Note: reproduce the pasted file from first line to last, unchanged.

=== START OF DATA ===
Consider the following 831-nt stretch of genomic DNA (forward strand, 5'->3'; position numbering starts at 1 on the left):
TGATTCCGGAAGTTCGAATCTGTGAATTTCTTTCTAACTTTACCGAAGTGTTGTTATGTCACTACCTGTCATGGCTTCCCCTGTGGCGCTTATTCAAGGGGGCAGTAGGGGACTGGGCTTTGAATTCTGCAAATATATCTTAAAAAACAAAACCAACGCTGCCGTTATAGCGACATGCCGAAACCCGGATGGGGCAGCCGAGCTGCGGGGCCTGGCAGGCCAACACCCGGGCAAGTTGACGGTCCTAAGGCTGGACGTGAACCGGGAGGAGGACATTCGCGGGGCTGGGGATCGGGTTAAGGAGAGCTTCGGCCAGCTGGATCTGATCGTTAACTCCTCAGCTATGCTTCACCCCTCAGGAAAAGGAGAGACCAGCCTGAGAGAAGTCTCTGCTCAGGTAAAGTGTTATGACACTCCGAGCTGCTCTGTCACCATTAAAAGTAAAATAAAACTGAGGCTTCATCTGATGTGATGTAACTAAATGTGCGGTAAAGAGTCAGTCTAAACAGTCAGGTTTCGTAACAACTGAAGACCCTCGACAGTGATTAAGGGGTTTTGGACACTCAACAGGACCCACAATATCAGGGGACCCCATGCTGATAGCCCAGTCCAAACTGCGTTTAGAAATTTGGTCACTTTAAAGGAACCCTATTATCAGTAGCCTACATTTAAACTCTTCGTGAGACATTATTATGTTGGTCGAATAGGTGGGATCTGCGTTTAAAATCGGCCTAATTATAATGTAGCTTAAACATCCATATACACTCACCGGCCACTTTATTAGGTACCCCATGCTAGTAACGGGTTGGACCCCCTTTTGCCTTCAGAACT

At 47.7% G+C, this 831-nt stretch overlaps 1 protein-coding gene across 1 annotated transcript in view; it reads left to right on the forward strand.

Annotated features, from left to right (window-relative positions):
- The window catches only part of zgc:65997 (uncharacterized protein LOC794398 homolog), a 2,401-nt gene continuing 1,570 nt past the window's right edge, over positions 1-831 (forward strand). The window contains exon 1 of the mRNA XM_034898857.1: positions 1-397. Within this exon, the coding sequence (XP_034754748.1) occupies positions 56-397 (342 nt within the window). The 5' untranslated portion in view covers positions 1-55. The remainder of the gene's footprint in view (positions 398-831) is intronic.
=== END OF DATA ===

Consider the following 831-nt stretch of genomic DNA (forward strand, 5'->3'; position numbering starts at 1 on the left):
TGATTCCGGAAGTTCGAATCTGTGAATTTCTTTCTAACTTTACCGAAGTGTTGTTATGTCACTACCTGTCATGGCTTCCCCTGTGGCGCTTATTCAAGGGGGCAGTAGGGGACTGGGCTTTGAATTCTGCAAATATATCTTAAAAAACAAAACCAACGCTGCCGTTATAGCGACATGCCGAAACCCGGATGGGGCAGCCGAGCTGCGGGGCCTGGCAGGCCAACACCCGGGCAAGTTGACGGTCCTAAGGCTGGACGTGAACCGGGAGGAGGACATTCGCGGGGCTGGGGATCGGGTTAAGGAGAGCTTCGGCCAGCTGGATCTGATCGTTAACTCCTCAGCTATGCTTCACCCCTCAGGAAAAGGAGAGACCAGCCTGAGAGAAGTCTCTGCTCAGGTAAAGTGTTATGACACTCCGAGCTGCTCTGTCACCATTAAAAGTAAAATAAAACTGAGGCTTCATCTGATGTGATGTAACTAAATGTGCGGTAAAGAGTCAGTCTAAACAGTCAGGTTTCGTAACAACTGAAGACCCTCGACAGTGATTAAGGGGTTTTGGACACTCAACAGGACCCACAATATCAGGGGACCCCATGCTGATAGCCCAGTCCAAACTGCGTTTAGAAATTTGGTCACTTTAAAGGAACCCTATTATCAGTAGCCTACATTTAAACTCTTCGTGAGACATTATTATGTTGGTCGAATAGGTGGGATCTGCGTTTAAAATCGGCCTAATTATAATGTAGCTTAAACATCCATATACACTCACCGGCCACTTTATTAGGTACCCCATGCTAGTAACGGGTTGGACCCCCTTTTGCCTTCAGAACT

At 47.7% G+C, this 831-nt stretch overlaps 1 protein-coding gene across 1 annotated transcript in view; it reads left to right on the forward strand.

Annotated features, from left to right (window-relative positions):
- The window catches only part of zgc:65997 (uncharacterized protein LOC794398 homolog), a 2,401-nt gene continuing 1,570 nt past the window's right edge, over positions 1-831 (forward strand). The window contains exon 1 of the mRNA XM_034898857.1: positions 1-397. Within this exon, the coding sequence (XP_034754748.1) occupies positions 56-397 (342 nt within the window). The 5' untranslated portion in view covers positions 1-55. The remainder of the gene's footprint in view (positions 398-831) is intronic.